Re-Engineering a Medical Devices Management Software System: The Web Approach

Re-Engineering a Medical Devices Management Software System: The Web Approach

P.G. Malataras (University of Patras, Greece), Z.B. Bliznakov (University of Patras, Greece) and N.E. Pallikarakis (University of Patras, Greece)
DOI: 10.4018/978-1-5225-3158-6.ch012


The primary aim of a hospital Clinical Engineering Department (CED) is to ensure a safe and cost-effective operation of the medical devices. In order to achieve this goal, it needs to implement and establish a comprehensive biomedical technology management program, which is a complex and multidimensional task. This work presents a medical devices management software system to assist the CED in healthcare, and it appears, as a result, of an effort to re-engineer and rebuild such an old, successful management system. The findings of this re-engineering attempt are presented. The goal was the incorporation of the new trends in clinical engineering and medical devices management and the exploitation of the new capabilities provided by the modern software tools and platforms. The system is expected to respond to the changing healthcare environment demands, the increased efforts required, and the respective broader role that CEDs have to play.
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The huge number of medical devices used today in almost every health care facility has respectively increased the effort required in order for these devices to function safely, effectively and productively. Clinical Engineering Departments (CEDs) are the units within the hospitals that carry out the preventive and corrective maintenance and all the other tasks that are required for the proper function of the device and ultimately the best provision of health care services (Bronzino, 1992).

The primary goal of a CED is to ensure safe and cost-effective operation of medical equipment, and in order to achieve that goal it needs to implement the so-called biomedical technology management program. Such a program embraces not only the technical aspects of maintaining medical equipment, but also the development of institutional policy, regarding equipment acquisition, use, and replacement.

A comprehensive biomedical technology management is a complex and multidimensional task (Glouhova, Kolitsi & Pallikarakis, 2000; Pallikarakis, Anselmann & Pernice, 1996). The diversity and complexity depend on the skills and background of the personnel involved; however, a general scheme should include the following elements:

  • 1.

    Control and monitoring of equipment performance, including routine performance testing, initial inspection, preventive maintenance, calibration, and verification of performance, repair, and action on device recalls and hazards;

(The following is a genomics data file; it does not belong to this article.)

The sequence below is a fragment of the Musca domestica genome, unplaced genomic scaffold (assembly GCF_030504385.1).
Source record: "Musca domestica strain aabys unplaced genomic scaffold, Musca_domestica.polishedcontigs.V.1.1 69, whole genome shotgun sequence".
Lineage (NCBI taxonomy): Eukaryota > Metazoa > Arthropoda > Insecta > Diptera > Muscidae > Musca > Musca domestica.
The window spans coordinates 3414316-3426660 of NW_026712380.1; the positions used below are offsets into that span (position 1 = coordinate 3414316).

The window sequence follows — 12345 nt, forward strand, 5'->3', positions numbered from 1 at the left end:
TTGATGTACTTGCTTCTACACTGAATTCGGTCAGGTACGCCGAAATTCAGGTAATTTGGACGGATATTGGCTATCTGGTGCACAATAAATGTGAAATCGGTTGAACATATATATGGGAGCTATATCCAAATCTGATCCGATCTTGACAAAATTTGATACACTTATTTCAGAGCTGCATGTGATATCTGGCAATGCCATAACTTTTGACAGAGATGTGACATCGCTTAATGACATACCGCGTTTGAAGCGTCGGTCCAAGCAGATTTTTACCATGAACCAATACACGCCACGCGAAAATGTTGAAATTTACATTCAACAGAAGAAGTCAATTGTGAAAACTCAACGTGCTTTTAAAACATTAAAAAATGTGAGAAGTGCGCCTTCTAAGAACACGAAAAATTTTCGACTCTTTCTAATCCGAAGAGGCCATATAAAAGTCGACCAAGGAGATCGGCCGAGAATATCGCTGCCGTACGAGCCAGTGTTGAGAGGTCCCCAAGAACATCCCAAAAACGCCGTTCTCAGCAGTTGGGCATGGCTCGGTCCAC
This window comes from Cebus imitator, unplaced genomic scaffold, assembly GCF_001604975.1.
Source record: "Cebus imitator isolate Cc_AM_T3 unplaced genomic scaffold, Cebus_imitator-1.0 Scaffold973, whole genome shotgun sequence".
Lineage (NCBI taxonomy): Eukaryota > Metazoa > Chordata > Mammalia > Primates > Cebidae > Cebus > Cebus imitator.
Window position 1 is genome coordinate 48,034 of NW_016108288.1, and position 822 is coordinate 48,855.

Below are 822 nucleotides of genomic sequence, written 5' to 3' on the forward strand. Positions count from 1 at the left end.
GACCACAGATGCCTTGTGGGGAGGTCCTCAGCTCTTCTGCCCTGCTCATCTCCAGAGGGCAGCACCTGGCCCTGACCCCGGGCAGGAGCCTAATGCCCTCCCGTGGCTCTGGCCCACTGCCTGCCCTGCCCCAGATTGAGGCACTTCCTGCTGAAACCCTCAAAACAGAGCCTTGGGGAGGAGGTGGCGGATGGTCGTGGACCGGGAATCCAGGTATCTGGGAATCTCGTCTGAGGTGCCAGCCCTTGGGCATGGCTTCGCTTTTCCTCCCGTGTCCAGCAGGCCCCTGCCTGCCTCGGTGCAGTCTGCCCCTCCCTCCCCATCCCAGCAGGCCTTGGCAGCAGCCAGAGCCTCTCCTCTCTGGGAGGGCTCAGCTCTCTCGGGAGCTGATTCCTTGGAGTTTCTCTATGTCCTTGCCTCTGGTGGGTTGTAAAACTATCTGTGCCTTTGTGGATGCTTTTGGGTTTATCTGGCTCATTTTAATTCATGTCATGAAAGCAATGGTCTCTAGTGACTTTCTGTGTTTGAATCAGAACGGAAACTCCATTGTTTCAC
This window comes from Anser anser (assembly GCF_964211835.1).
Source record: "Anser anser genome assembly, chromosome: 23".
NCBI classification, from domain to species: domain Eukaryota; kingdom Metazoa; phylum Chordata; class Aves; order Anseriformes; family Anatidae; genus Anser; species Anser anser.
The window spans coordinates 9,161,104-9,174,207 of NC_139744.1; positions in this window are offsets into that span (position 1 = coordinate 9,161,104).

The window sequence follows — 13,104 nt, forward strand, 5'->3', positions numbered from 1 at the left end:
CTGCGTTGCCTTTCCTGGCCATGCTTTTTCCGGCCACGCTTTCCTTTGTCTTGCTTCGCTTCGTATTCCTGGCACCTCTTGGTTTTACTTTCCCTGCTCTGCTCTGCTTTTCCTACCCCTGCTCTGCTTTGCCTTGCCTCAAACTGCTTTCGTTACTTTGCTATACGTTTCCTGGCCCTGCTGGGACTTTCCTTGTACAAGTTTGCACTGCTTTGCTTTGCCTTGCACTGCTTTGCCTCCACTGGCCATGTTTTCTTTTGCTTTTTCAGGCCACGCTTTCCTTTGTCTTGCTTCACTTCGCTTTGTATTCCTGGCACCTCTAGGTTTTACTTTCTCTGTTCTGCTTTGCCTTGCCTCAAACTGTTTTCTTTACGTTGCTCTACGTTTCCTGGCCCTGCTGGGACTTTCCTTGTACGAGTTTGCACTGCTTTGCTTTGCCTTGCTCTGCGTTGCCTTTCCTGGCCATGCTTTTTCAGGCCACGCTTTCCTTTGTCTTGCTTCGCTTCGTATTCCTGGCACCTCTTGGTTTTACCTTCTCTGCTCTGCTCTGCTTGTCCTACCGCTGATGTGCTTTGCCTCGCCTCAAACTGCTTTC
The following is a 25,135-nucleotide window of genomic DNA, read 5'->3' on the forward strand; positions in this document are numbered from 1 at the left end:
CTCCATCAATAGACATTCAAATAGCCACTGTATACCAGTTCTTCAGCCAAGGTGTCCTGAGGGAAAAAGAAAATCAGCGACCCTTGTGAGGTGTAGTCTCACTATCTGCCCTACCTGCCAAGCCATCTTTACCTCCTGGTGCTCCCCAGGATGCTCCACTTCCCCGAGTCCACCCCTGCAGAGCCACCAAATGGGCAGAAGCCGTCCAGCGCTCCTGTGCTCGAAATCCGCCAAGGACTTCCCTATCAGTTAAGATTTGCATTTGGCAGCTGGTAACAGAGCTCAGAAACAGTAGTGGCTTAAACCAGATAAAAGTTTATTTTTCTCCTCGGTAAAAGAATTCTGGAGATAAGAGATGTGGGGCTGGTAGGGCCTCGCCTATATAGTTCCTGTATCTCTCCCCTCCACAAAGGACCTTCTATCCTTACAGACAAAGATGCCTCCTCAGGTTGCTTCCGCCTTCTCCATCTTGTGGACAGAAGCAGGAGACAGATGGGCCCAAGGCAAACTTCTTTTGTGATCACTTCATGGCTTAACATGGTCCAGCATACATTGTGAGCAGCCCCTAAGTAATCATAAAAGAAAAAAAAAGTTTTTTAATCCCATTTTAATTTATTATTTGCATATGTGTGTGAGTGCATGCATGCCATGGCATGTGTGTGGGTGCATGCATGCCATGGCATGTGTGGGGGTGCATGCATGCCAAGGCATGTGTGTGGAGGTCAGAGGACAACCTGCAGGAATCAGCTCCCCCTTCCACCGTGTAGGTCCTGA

• 2.

    Monitor of total equipment maintenance costs, including in-house costs, as well as costs associated with manufacturer and third-party service contracts;

  • 3.

    Involvement of all aspects of equipment acquisition and replacement decisions;

  • 4.

    Development of training programs for all users of patient care equipment, as well as for biomedical equipment technicians;

  • 5.

    A quality assurance and risk management program related to technology use.

During the last two decades, in order to satisfy the increased needs for medical equipment management, CEDs have been turning to computerization and the use of software tools, specifically designed for medical equipment management. These tools have been proven to offer many capabilities, such as following and assisting the everyday departments’ routine, storing, processing, and analysis of data, as well as organizing the CEDs procedures and schedule.

This paper presents a medical devices management software system, called Web-Praxis, which is the result of an effort to re-engineer and rebuild an old successful management system. The paper also presents some of the findings of the re-engineering attempted. The purpose of this reconstruction was for a new system to incorporate the new trends in clinical engineering and medical devices management and to exploit the new capabilities provided by the modern software tools and platforms.



Although this system is the 5th generation of a Medical Equipment Management System (MEMS) that was initially created in the early 90’s, the new system’s development followed the well-established phases of Requirement Analysis, Design, Implementation and Evaluation in order to be able to respond to the recent needs in the field (Panousis, Malataras, Patelodimou, Kolitsi, & Pallikarakis 1997).

Requirement Analysis

A requirement analysis was carried out in order to identify recent needs and trends in clinical engineering (Barta, 2001). During this phase, the users of the previous version were interviewed with the use of a semi-structured questionnaire in order to identify what were the strong and the weak points of the previous version. In addition, new users were contacted in order to investigate the ideas and needs from the point of view of “un-biased” users.

In parallel, a number of management software tools referring mainly, but not exclusively, to the medical sector were reviewed. The information that was collected during this process was analyzed and then compared and correlated to the findings of the requirement analysis phases of the previous versions.

The findings of this phase are presented below. They have been divided into two main categories: the CEDs tasks that the system should cover, and the characteristics that the system should have.

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